Deputy news editor, SciDev.Net
Engineering organisations from around the world – consisting of some two million engineers in total – have supported the UN secretary general’s Sustainable Energy for All Initiative, it was announced today at the forum.
These include institutes and organisations from Chile, India, Malaysia, Maurititus, South Africa and Zimbabwe, as well as the Society of Women Engineers.
“Engineers did more than any other profession to improve the quality of life over the past century,” Gordon W. Day, president of IEEE said. He gave examples of energy, computing, health and transportation technologies.
Engineers are keen to complete “the unfinished business” – providing basic technologies and amenities, such as electricity, to people around the world.
“Access to technology is one of the principle distinguishers between a rich country and a poor one.”
India and Sub-Saharan Africa consume only a third of the world’s average energy consumption – bringing them up will require much more energy creation, presenting a challenge to engineering, he said.
To boost innovation it is fundamental to create skilled high-tech workforce drawing upon talents of citizens – and this requires strong education system.
“Innovation comes form people, not from institutions – companies, governments, universities don’t innovate – people innovate.”
Success examples of countries achieving this are Korea, Singapore, China, India and Brazil.
And there is still a need to attract more women to engineering, he said. “If you want to stimulate innovation you cannot ignore half of the population – you need to attract all the best minds.”
“Without science engineering would have no roots, but without engineering science would bear no fruit. They’re both critical to our future.”
Engineers are creative in the same way as artists are, he said.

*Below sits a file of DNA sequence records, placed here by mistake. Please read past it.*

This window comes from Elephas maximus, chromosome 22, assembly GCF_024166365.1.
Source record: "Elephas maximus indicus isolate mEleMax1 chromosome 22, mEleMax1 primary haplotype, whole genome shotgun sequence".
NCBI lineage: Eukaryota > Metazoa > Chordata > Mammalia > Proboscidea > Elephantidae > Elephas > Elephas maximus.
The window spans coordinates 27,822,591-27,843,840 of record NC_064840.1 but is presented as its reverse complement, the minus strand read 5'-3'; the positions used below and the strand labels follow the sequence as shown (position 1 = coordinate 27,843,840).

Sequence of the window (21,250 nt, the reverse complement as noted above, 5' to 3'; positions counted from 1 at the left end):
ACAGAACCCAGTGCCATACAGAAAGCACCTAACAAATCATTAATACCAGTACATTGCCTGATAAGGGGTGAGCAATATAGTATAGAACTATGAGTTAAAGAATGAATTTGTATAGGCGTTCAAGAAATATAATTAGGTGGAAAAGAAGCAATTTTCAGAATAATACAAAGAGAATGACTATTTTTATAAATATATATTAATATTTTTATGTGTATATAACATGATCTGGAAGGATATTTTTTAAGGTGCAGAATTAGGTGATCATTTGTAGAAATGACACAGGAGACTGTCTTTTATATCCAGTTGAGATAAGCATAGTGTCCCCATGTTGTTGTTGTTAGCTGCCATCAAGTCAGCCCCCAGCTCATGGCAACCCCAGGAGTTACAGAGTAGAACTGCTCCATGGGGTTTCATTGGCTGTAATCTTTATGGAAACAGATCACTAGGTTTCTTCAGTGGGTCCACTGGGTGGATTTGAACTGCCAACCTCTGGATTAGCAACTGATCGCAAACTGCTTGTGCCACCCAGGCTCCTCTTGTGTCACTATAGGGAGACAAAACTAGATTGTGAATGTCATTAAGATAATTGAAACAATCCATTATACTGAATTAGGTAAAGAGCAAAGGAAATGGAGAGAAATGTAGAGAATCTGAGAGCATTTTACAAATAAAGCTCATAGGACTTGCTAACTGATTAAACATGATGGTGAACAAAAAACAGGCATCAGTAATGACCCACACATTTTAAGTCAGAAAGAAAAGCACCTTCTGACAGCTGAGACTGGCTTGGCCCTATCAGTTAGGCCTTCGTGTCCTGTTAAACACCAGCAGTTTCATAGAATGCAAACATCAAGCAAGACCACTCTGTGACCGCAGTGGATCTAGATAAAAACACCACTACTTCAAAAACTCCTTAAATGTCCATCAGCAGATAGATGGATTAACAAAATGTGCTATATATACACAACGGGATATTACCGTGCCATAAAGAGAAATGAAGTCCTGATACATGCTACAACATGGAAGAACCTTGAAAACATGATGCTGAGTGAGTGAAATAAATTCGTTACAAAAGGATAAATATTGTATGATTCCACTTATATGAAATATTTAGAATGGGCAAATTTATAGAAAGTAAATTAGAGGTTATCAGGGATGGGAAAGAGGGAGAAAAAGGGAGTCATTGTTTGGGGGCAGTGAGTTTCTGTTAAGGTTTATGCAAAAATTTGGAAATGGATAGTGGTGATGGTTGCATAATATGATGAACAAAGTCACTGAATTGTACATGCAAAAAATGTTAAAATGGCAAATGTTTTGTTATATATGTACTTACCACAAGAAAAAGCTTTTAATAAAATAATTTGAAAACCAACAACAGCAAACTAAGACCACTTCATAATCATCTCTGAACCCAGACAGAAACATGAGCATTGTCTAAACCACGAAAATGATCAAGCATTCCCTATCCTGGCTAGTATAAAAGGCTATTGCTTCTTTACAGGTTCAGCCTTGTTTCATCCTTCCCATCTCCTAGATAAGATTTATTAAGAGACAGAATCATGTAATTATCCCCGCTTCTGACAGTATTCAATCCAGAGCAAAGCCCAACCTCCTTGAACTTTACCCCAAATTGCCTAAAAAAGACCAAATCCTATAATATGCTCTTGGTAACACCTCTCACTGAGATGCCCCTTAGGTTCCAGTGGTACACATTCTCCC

“They imagine what could be and then they proceed to create it – it really does create the world that never before existed and it produces the fruits of science.”
Gretchen Kalonji, head of natural sciences at UNESCO said: “Engineering has a vitally important role to play [in sustainable development]… to make sure the products of research are translated into real products, real services, that can improve people’s lives.”
“It’s indispensable to getting things done with respect to these challenges [of sustainable development],” she said. “Poverty eradication without engineers is very difficult to envision.”
And engineering is also a “major job creator”m Kalonji added.
A group of enthusiastic engineering students from Pontifícia Universidade Católica do Rio de Janeiro, which is hosting the forum, said it was important to go out and change things by engaging with activists and local projects as well as communicating their knowledge with the society. “Let’s go out and do it,” one of them said
This blog post is part of our Forum on Science, Technology and Innovation for Sustainable Development blog which takes place 11-15 June 2012. To read news and analysis from the conference please visit our website.